Take the 2-minute tour ×
Stack Overflow is a question and answer site for professional and enthusiast programmers. It's 100% free, no registration required.

I have seen this question already but it does not explain it so that I understand what is actually going on. I've been developing for years and never come across this before (though my usage of Linq and Parallel is fairly recent).

My code is:

Parallel.ForEach(databaseMetadata.Rows.Cast<DataRow>(), row => {
        var fieldName = row.Item("Name", "");
        var field = this.Fields.Where(f => f.Name.ToLower() == fieldName.ToLower()).SingleOrDefault();
        if(field != null) { field.Validate(this, connection, row); }

Within the field.Validate function it sets a property named 'HasBeenValidated' on the field object to true, however, as soon as I come out of this Parallel.ForEach loop, that property is set back to false. Can someone please explain why this is happening and what I can do to ensure that changes within the loops are persisted outside of the loop.


Below is a copy of the code in field.Validate:

internal void Validate(EntityAttribute entity, SqlConnection connection, [AllowNull] DataRow metadata) {
    this.HasBeenValidated = true;
    var isRequired = this.IsRequired;
    var maxLength = this.MaxLength;
    var isAutoGenerated = this.IsAutoGenerated;
    var dataType = this.member.PropertyType;
    var dataTypeAsString = "";
    if(metadata != null) {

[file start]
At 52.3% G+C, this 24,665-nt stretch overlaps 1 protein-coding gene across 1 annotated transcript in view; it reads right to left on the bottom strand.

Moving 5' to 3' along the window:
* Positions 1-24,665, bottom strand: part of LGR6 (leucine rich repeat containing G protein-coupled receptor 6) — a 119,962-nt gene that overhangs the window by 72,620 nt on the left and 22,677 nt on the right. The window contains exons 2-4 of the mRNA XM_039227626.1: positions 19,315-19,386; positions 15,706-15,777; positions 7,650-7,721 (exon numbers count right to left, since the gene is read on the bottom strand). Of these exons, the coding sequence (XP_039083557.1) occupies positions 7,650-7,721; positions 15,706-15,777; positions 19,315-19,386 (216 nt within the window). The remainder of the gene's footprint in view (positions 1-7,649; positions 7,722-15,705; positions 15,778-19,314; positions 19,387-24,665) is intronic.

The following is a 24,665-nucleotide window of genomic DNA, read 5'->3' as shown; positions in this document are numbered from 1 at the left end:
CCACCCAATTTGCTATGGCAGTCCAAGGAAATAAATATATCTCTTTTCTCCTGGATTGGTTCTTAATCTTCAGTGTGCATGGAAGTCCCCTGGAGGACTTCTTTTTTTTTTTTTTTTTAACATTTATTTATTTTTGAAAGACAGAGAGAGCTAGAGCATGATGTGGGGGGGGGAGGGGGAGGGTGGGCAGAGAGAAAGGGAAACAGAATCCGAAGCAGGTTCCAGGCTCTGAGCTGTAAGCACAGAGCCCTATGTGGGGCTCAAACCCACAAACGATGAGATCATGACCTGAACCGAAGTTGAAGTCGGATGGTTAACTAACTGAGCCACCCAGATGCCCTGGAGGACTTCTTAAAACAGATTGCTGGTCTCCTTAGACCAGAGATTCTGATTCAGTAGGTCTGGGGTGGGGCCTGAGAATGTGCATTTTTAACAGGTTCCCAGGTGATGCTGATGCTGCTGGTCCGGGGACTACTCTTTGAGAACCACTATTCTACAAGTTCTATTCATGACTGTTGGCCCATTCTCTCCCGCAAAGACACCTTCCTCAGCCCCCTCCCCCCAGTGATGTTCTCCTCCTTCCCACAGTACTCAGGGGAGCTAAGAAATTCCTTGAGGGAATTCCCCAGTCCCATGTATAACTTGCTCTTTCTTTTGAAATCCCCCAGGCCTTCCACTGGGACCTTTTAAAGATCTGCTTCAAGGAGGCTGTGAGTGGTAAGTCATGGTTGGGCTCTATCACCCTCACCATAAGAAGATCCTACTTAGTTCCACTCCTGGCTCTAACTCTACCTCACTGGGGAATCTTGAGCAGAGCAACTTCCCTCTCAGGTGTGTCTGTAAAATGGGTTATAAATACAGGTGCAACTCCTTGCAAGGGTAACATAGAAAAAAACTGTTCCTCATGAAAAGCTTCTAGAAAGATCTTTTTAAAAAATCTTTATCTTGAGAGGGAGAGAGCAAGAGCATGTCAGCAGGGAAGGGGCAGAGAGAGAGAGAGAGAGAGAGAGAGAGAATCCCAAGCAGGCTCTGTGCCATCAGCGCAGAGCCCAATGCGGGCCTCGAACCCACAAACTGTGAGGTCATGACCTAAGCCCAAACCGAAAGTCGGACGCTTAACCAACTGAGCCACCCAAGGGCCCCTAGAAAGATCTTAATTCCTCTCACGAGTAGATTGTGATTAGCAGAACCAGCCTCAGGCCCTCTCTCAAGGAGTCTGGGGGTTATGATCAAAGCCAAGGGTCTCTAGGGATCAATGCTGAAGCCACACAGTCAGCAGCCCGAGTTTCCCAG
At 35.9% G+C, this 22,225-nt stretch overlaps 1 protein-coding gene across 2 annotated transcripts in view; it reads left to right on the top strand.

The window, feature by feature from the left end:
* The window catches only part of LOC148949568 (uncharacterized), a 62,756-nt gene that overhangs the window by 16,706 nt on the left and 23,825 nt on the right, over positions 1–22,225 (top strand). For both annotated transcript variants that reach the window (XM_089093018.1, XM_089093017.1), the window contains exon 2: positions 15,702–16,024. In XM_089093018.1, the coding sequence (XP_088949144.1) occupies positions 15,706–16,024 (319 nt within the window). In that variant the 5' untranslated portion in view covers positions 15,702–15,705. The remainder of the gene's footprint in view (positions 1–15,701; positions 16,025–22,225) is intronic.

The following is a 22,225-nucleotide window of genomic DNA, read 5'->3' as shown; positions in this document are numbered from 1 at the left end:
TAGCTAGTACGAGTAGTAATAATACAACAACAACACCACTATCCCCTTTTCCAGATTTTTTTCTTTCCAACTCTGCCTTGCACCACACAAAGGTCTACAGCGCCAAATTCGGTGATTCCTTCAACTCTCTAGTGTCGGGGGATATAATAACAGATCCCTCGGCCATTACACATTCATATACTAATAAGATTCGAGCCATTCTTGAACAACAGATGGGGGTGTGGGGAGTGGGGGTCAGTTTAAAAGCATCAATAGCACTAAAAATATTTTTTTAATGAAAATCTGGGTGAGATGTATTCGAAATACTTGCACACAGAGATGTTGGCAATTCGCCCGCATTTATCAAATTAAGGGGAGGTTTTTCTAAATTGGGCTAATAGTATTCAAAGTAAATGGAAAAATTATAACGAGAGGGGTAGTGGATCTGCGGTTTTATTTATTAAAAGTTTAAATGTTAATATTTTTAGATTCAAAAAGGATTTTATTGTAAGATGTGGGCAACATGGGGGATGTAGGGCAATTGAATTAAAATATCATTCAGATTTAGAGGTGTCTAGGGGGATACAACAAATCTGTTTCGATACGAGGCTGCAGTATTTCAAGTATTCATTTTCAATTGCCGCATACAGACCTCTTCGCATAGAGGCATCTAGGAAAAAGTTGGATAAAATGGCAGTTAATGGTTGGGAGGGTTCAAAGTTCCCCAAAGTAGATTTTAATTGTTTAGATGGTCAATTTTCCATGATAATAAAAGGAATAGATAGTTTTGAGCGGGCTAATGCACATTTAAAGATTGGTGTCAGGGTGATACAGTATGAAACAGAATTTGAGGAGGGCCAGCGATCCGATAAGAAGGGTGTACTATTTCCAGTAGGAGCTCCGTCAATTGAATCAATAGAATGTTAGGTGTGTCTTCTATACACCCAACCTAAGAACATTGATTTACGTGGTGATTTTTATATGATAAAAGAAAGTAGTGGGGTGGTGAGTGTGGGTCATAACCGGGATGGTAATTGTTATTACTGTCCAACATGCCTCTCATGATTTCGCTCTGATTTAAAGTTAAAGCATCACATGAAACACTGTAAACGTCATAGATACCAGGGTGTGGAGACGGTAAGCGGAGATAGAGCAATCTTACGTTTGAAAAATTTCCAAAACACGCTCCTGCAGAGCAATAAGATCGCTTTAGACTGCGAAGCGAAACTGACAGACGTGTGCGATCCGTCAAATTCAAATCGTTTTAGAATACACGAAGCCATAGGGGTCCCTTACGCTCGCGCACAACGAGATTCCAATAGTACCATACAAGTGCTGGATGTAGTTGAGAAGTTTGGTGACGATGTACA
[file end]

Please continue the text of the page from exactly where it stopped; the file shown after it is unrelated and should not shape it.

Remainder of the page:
isRequired = metadata.Item("IsRequired", false);
        maxLength = metadata.Item("MaxLength", 0);
        isAutoGenerated = metadata.Item("IsAutoGenerated", false);
        dataTypeAsString = metadata.Item("DataType", "");
        if(dataTypeAsString == this.member.PropertyType.ToSqlServerDataType()) { dataTypeAsString = ""; }
    } else {
        dataTypeAsString = this.member.PropertyType.ToSqlServerDataType();
    if(metadata == null || isRequired != this.IsRequired || maxLength != this.MaxLength || isAutoGenerated != this.IsAutoGenerated || dataTypeAsString != "") {
        var sql = string.Format((metadata == null ? "ALTER TABLE [{0}].[{1}] ADD" : "ALTER TABLE {0} ALTER COLUMN"), entity.Schema, entity.Name) + " " + this.Sql + ";";
        if(!connection.ExecuteCommand(sql, 1)) {
            throw new InvalidOperationException("Unable to create or alter column '" + this.Name + "' on table '" + entity.Name + "'.");

The HasBeenValidated property is defined on the field object as:

internal bool HasBeenValidated { get; set; }

Thanks in advance.

share|improve this question
I presume there are no value types in play here? Other than the bool property obviously. Have you tried changing this to a normal foreach and stepping through? –  Adam Houldsworth Jul 20 '12 at 8:08
You're asking us to comment when we can't see Validate(...), can't see where the data is coming from (i.e. is it a repeatable lists? or is .Rows actually querying the data again), can't see where you're checking HasBeenValidated (or where it gets set), and can't see whether this is a struct vs class issue. We might assume that DataRow means this is DataTable, but even that assumption is unsound... Additionally, note that DataTable does not claim to be thread-safe for write operations, although it would be speculation to suggest that this was related. –  Marc Gravell Jul 20 '12 at 8:10